Really Listening to Millennials at Work

written by Jerry Hogeveen

Why listen?

Jennifer Deal and her co-author Alec Levenson have been researching Millennials and their characteristics, behaviours, proclivities and desires related to work and careers for ten years. Their recent book, What Millennials Want from Work captures the paradoxes of managing millennials and addresses how to maximize engagement in today’s workforce. One of the not entirely surprising insights is Millennials want their core purpose to be understood. When leaders listen for these purposes and concerns, Millennials (and all employees) feel valued and engaged. When leaders are not interested in their purposes they feel disengaged and disinterested and over time may leave. A fundamental axiom in managing people is the recognition that all of us have purposes, concerns and circumstances; i.e. the things that are important to us or the things we care or worry about.

How we listen?

Focusing on what is actually important to them, or what Millennials may consider their purpose is much easier said than done. Leaders in organizations are notoriously ineffective at listening sufficiently well to hear the core purposes.

There are many obstacles to listening purposefully. They include the pace at which we work, not being aware of the role inferences play in potentially distorting the intended message and our amygdala that often makes us feel like we need to either defend or run away from what are perceived as verbal confrontations.

How we can listen more deeply?

To reduce the chance of losing valuable Millennial employees, we need to sharpen our ability to listen purposefully more often.The challenge is to help leaders move fromreacting to what is being said or listening to defendto listening to learn. Listening to learn involves moving to deeper levels of listening. Understanding the various levels of listening is helpful as you move towards listening to learn.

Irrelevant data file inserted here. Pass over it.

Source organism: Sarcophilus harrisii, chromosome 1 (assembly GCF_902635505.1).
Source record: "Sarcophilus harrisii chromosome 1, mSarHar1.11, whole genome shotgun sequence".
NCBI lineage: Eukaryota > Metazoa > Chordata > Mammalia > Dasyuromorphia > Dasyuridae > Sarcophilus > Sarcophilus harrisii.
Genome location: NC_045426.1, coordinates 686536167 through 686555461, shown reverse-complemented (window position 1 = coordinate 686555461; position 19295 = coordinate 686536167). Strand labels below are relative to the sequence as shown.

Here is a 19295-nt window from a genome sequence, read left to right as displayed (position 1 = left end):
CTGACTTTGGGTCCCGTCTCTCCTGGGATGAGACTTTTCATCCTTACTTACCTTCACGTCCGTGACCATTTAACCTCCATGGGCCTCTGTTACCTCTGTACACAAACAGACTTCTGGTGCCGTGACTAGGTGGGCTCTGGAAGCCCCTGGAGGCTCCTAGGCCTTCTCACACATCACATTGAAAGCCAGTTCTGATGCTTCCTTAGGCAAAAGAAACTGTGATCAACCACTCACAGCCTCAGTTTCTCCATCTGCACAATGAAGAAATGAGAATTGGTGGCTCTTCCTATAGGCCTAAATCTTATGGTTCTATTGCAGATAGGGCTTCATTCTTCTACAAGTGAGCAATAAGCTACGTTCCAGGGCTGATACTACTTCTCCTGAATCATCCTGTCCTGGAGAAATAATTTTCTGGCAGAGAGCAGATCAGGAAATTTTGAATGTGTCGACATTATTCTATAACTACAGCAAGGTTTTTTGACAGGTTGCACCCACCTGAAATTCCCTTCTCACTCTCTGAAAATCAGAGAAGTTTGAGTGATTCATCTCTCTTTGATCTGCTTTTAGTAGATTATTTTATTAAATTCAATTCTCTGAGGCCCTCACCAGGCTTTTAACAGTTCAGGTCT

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In Summary

Millennials are determined to Do Good AND Do Well. Millennials want work that both enables them to contribute to society in positive ways and that rewards them appropriately. One is not a substitute for the other.Listening purposefully to what motivates these Millennial workers is one of the key challenges facing leaders today. *

Come to hear more hints and tips on April 19th at the Daniels Spectrum: Regent Park, where we will be holding a Millennial Leadership Summit. At this Summit we will unpack some of the big questions surrounding this often maligned and highly influential generation. We’ll explore what leadership looks like for Millennials and how as managers and leaders of Millennials we can help them accelerate their leadership journeyby listening more purposefully.

 

image01Jerry Hogeveen is one of the partners at NextGenLeaders®
jerry@nextgenleaders.ca
www.nextgenleaders.ca
www.millennialleadershipsummit.com

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